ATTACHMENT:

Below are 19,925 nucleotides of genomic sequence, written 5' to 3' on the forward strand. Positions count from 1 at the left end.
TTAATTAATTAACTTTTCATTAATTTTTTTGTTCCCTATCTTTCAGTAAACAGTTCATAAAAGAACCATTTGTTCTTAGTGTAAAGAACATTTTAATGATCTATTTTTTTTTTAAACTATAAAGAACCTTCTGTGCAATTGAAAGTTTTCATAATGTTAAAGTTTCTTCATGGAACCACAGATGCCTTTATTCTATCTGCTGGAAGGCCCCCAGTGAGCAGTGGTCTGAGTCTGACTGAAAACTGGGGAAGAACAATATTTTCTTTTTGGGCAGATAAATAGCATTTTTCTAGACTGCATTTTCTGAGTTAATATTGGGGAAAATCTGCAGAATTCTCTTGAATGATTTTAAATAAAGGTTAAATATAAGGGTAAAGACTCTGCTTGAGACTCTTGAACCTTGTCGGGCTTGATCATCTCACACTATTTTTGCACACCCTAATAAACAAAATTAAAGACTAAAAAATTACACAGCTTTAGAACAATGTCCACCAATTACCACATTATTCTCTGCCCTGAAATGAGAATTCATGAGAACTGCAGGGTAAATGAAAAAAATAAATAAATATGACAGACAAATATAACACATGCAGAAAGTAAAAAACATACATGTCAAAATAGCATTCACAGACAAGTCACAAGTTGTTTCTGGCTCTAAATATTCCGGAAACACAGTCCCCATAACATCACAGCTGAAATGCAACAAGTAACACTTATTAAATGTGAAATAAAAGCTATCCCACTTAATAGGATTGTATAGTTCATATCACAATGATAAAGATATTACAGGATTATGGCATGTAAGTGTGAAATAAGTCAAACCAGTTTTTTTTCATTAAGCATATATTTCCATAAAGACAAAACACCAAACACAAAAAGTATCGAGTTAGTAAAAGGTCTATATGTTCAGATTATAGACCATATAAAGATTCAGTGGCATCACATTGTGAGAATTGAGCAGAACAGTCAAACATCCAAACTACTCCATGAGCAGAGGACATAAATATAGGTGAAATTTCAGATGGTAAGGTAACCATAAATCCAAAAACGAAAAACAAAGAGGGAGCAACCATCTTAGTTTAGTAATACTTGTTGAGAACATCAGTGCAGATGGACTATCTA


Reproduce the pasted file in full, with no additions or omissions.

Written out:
Below are 19,925 nucleotides of genomic sequence, written 5' to 3' on the forward strand. Positions count from 1 at the left end.
TTAATTAATTAACTTTTCATTAATTTTTTTGTTCCCTATCTTTCAGTAAACAGTTCATAAAAGAACCATTTGTTCTTAGTGTAAAGAACATTTTAATGATCTATTTTTTTTTTAAACTATAAAGAACCTTCTGTGCAATTGAAAGTTTTCATAATGTTAAAGTTTCTTCATGGAACCACAGATGCCTTTATTCTATCTGCTGGAAGGCCCCCAGTGAGCAGTGGTCTGAGTCTGACTGAAAACTGGGGAAGAACAATATTTTCTTTTTGGGCAGATAAATAGCATTTTTCTAGACTGCATTTTCTGAGTTAATATTGGGGAAAATCTGCAGAATTCTCTTGAATGATTTTAAATAAAGGTTAAATATAAGGGTAAAGACTCTGCTTGAGACTCTTGAACCTTGTCGGGCTTGATCATCTCACACTATTTTTGCACACCCTAATAAACAAAATTAAAGACTAAAAAATTACACAGCTTTAGAACAATGTCCACCAATTACCACATTATTCTCTGCCCTGAAATGAGAATTCATGAGAACTGCAGGGTAAATGAAAAAAATAAATAAATATGACAGACAAATATAACACATGCAGAAAGTAAAAAACATACATGTCAAAATAGCATTCACAGACAAGTCACAAGTTGTTTCTGGCTCTAAATATTCCGGAAACACAGTCCCCATAACATCACAGCTGAAATGCAACAAGTAACACTTATTAAATGTGAAATAAAAGCTATCCCACTTAATAGGATTGTATAGTTCATATCACAATGATAAAGATATTACAGGATTATGGCATGTAAGTGTGAAATAAGTCAAACCAGTTTTTTTTCATTAAGCATATATTTCCATAAAGACAAAACACCAAACACAAAAAGTATCGAGTTAGTAAAAGGTCTATATGTTCAGATTATAGACCATATAAAGATTCAGTGGCATCACATTGTGAGAATTGAGCAGAACAGTCAAACATCCAAACTACTCCATGAGCAGAGGACATAAATATAGGTGAAATTTCAGATGGTAAGGTAACCATAAATCCAAAAACGAAAAACAAAGAGGGAGCAACCATCTTAGTTTAGTAATACTTGTTGAGAACATCAGTGCAGATGGACTATCTA